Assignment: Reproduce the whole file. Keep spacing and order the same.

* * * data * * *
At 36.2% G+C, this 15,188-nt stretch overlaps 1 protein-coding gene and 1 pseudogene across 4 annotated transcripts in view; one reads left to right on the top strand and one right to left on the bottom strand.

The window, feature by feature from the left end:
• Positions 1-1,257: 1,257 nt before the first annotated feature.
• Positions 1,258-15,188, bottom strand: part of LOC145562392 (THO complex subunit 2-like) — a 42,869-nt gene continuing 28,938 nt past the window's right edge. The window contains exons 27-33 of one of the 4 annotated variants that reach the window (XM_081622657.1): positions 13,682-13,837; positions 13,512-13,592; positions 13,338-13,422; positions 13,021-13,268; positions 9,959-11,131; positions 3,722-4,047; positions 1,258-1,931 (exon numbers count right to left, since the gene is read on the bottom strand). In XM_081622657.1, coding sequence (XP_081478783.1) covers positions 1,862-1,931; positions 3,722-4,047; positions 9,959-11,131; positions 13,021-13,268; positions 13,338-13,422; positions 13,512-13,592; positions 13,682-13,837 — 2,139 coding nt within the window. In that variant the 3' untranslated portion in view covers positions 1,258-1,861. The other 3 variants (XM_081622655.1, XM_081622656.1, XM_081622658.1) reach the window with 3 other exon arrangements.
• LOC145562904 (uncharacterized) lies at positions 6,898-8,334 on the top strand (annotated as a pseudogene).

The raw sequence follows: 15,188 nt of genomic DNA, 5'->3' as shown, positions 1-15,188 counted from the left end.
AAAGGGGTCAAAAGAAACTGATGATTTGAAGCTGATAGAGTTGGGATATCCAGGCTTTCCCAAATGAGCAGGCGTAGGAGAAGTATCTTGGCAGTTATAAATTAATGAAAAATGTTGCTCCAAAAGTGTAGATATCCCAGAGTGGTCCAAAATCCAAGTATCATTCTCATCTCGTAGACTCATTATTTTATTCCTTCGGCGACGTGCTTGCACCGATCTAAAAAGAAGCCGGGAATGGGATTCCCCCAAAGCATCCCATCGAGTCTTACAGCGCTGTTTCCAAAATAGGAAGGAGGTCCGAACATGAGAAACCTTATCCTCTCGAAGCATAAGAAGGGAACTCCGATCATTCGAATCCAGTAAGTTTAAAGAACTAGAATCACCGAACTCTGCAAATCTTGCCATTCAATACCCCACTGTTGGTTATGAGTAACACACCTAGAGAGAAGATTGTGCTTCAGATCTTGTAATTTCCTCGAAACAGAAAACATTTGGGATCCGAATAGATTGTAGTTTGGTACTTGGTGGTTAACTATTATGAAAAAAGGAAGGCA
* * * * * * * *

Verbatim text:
At 36.2% G+C, this 15,188-nt stretch overlaps 1 protein-coding gene and 1 pseudogene across 4 annotated transcripts in view; one reads left to right on the top strand and one right to left on the bottom strand.

The window, feature by feature from the left end:
• Positions 1-1,257: 1,257 nt before the first annotated feature.
• Positions 1,258-15,188, bottom strand: part of LOC145562392 (THO complex subunit 2-like) — a 42,869-nt gene continuing 28,938 nt past the window's right edge. The window contains exons 27-33 of one of the 4 annotated variants that reach the window (XM_081622657.1): positions 13,682-13,837; positions 13,512-13,592; positions 13,338-13,422; positions 13,021-13,268; positions 9,959-11,131; positions 3,722-4,047; positions 1,258-1,931 (exon numbers count right to left, since the gene is read on the bottom strand). In XM_081622657.1, coding sequence (XP_081478783.1) covers positions 1,862-1,931; positions 3,722-4,047; positions 9,959-11,131; positions 13,021-13,268; positions 13,338-13,422; positions 13,512-13,592; positions 13,682-13,837 — 2,139 coding nt within the window. In that variant the 3' untranslated portion in view covers positions 1,258-1,861. The other 3 variants (XM_081622655.1, XM_081622656.1, XM_081622658.1) reach the window with 3 other exon arrangements.
• LOC145562904 (uncharacterized) lies at positions 6,898-8,334 on the top strand (annotated as a pseudogene).

The raw sequence follows: 15,188 nt of genomic DNA, 5'->3' as shown, positions 1-15,188 counted from the left end.
AAAGGGGTCAAAAGAAACTGATGATTTGAAGCTGATAGAGTTGGGATATCCAGGCTTTCCCAAATGAGCAGGCGTAGGAGAAGTATCTTGGCAGTTATAAATTAATGAAAAATGTTGCTCCAAAAGTGTAGATATCCCAGAGTGGTCCAAAATCCAAGTATCATTCTCATCTCGTAGACTCATTATTTTATTCCTTCGGCGACGTGCTTGCACCGATCTAAAAAGAAGCCGGGAATGGGATTCCCCCAAAGCATCCCATCGAGTCTTACAGCGCTGTTTCCAAAATAGGAAGGAGGTCCGAACATGAGAAACCTTATCCTCTCGAAGCATAAGAAGGGAACTCCGATCATTCGAATCCAGTAAGTTTAAAGAACTAGAATCACCGAACTCTGCAAATCTTGCCATTCAATACCCCACTGTTGGTTATGAGTAACACACCTAGAGAGAAGATTGTGCTTCAGATCTTGTAATTTCCTCGAAACAGAAAACATTTGGGATCCGAATAGATTGTAGTTTGGTACTTGGTGGTTAACTATTATGAAAAAAGGAAGGCA